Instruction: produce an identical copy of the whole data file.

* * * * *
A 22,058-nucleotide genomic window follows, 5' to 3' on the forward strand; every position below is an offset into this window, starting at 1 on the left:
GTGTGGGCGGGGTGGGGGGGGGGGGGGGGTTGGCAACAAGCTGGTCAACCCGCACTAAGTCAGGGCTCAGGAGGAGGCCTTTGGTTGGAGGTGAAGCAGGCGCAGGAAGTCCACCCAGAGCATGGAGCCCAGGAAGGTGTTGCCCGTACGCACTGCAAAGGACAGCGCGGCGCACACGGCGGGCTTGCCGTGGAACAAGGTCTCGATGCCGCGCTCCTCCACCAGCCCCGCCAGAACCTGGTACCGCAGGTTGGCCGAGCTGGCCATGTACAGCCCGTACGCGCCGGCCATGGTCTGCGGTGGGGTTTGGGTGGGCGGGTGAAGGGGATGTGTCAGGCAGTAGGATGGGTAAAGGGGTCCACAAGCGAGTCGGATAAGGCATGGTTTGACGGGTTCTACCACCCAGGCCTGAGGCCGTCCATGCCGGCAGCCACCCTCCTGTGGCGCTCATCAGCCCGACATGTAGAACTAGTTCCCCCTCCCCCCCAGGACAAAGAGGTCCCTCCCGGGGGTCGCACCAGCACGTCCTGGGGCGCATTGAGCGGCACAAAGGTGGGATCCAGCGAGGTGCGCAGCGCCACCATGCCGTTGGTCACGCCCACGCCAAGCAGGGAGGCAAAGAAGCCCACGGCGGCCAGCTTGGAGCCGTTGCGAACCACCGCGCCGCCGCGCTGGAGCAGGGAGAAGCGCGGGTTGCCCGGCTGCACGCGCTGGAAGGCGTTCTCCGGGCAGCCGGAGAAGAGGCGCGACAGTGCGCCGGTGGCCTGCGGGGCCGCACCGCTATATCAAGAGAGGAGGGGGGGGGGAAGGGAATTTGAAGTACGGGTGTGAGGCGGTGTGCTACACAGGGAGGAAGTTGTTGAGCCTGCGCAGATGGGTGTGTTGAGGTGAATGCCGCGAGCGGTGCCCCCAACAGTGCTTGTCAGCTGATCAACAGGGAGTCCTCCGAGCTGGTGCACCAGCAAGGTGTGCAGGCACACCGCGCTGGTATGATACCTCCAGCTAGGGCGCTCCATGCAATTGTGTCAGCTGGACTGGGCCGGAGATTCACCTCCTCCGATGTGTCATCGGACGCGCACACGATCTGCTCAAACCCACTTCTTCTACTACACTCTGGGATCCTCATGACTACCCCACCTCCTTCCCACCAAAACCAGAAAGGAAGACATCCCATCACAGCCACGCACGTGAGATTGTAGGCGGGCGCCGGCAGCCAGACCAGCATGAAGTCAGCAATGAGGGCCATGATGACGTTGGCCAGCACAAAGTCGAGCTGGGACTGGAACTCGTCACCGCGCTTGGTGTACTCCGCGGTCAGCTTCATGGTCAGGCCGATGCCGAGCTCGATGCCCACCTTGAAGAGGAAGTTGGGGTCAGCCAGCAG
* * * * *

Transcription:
A 22,058-nucleotide genomic window follows, 5' to 3' on the forward strand; every position below is an offset into this window, starting at 1 on the left:
GTGTGGGCGGGGTGGGGGGGGGGGGGGGGTTGGCAACAAGCTGGTCAACCCGCACTAAGTCAGGGCTCAGGAGGAGGCCTTTGGTTGGAGGTGAAGCAGGCGCAGGAAGTCCACCCAGAGCATGGAGCCCAGGAAGGTGTTGCCCGTACGCACTGCAAAGGACAGCGCGGCGCACACGGCGGGCTTGCCGTGGAACAAGGTCTCGATGCCGCGCTCCTCCACCAGCCCCGCCAGAACCTGGTACCGCAGGTTGGCCGAGCTGGCCATGTACAGCCCGTACGCGCCGGCCATGGTCTGCGGTGGGGTTTGGGTGGGCGGGTGAAGGGGATGTGTCAGGCAGTAGGATGGGTAAAGGGGTCCACAAGCGAGTCGGATAAGGCATGGTTTGACGGGTTCTACCACCCAGGCCTGAGGCCGTCCATGCCGGCAGCCACCCTCCTGTGGCGCTCATCAGCCCGACATGTAGAACTAGTTCCCCCTCCCCCCCAGGACAAAGAGGTCCCTCCCGGGGGTCGCACCAGCACGTCCTGGGGCGCATTGAGCGGCACAAAGGTGGGATCCAGCGAGGTGCGCAGCGCCACCATGCCGTTGGTCACGCCCACGCCAAGCAGGGAGGCAAAGAAGCCCACGGCGGCCAGCTTGGAGCCGTTGCGAACCACCGCGCCGCCGCGCTGGAGCAGGGAGAAGCGCGGGTTGCCCGGCTGCACGCGCTGGAAGGCGTTCTCCGGGCAGCCGGAGAAGAGGCGCGACAGTGCGCCGGTGGCCTGCGGGGCCGCACCGCTATATCAAGAGAGGAGGGGGGGGGGAAGGGAATTTGAAGTACGGGTGTGAGGCGGTGTGCTACACAGGGAGGAAGTTGTTGAGCCTGCGCAGATGGGTGTGTTGAGGTGAATGCCGCGAGCGGTGCCCCCAACAGTGCTTGTCAGCTGATCAACAGGGAGTCCTCCGAGCTGGTGCACCAGCAAGGTGTGCAGGCACACCGCGCTGGTATGATACCTCCAGCTAGGGCGCTCCATGCAATTGTGTCAGCTGGACTGGGCCGGAGATTCACCTCCTCCGATGTGTCATCGGACGCGCACACGATCTGCTCAAACCCACTTCTTCTACTACACTCTGGGATCCTCATGACTACCCCACCTCCTTCCCACCAAAACCAGAAAGGAAGACATCCCATCACAGCCACGCACGTGAGATTGTAGGCGGGCGCCGGCAGCCAGACCAGCATGAAGTCAGCAATGAGGGCCATGATGACGTTGGCCAGCACAAAGTCGAGCTGGGACTGGAACTCGTCACCGCGCTTGGTGTACTCCGCGGTCAGCTTCATGGTCAGGCCGATGCCGAGCTCGATGCCCACCTTGAAGAGGAAGTTGGGGTCAGCCAGCAG